Phosphorus Loss Assessment using PLATO – AgriSuite’s newest calculator

May 27, 2020

Subscribe to our Newsletters
Introducing to your mobile device or computer, the newest in a series of on-line calculators. The phosphorus loss assessment tool for Ontario, nicknamed PLATO, will help determine the risk of phosphorus (P) loss from nutrient applications at a field scale.
 
PLATO takes both field characteristics, such as erosion risk and soil test level, as well as P application practices into account, and can help to verify improved phosphorus management.
 
PLATO confirms in numbers what consultants have been promoting for years when it comes to phosphorus management. Timing and placement are critical factors in reducing the risk of phosphorus loss. For example, the P index for manure surface applied on frozen soil will almost always trigger a high or very high risk while the same manure applied just ahead of spring planting or to a growing crop will often have a low to moderate risk.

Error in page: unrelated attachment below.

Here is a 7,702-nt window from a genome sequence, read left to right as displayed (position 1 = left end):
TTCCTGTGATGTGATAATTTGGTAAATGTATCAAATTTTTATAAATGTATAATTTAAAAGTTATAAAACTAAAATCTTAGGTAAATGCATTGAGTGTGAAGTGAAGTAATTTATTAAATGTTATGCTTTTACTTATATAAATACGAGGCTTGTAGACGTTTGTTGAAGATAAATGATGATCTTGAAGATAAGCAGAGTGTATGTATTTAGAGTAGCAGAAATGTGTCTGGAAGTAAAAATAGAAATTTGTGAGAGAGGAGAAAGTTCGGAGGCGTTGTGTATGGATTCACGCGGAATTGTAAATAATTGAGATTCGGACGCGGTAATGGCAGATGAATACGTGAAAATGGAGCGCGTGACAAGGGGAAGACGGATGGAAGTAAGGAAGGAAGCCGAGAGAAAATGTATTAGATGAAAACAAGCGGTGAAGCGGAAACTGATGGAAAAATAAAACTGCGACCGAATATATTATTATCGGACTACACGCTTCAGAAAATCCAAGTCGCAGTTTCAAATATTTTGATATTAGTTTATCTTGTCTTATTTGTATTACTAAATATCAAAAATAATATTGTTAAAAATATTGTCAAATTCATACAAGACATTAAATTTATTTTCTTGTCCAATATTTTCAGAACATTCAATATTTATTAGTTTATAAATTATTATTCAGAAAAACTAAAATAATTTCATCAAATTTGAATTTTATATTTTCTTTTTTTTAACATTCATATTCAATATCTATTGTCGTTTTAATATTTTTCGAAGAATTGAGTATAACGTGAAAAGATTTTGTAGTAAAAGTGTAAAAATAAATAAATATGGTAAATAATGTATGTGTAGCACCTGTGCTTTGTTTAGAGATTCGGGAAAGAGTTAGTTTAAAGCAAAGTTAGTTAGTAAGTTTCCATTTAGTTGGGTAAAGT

In a summary screen displays the relatively low risk of P loss given the input data for the field used in this example. Information icons provide further breakdown of how P is most likely lost from a field and provides some management strategies/suggestions to consider for reducing the chance of P loss from field characteristics and/or from material applications. These suggestions do not consider what practices may already be occurring in the field.
 
Impact of soil test P:
 
The possibility of surface water contamination by phosphorus cannot be based on soil-test phosphorus level alone.  Phosphorus binds tightly to soil particles (particulate P) and the movement of eroded soil from a field by runoff (overland or through surface inlets and, in some cases, soil macropores to drainage tile) is a major factor in determining the likelihood of surface water contamination.   
 
When soil test results indicate that no additional phosphorus is required to achieve maximum economic yield, the risk of dissolved phosphorus movement increases in both overland and tile drainage waters.  
Click here to see more...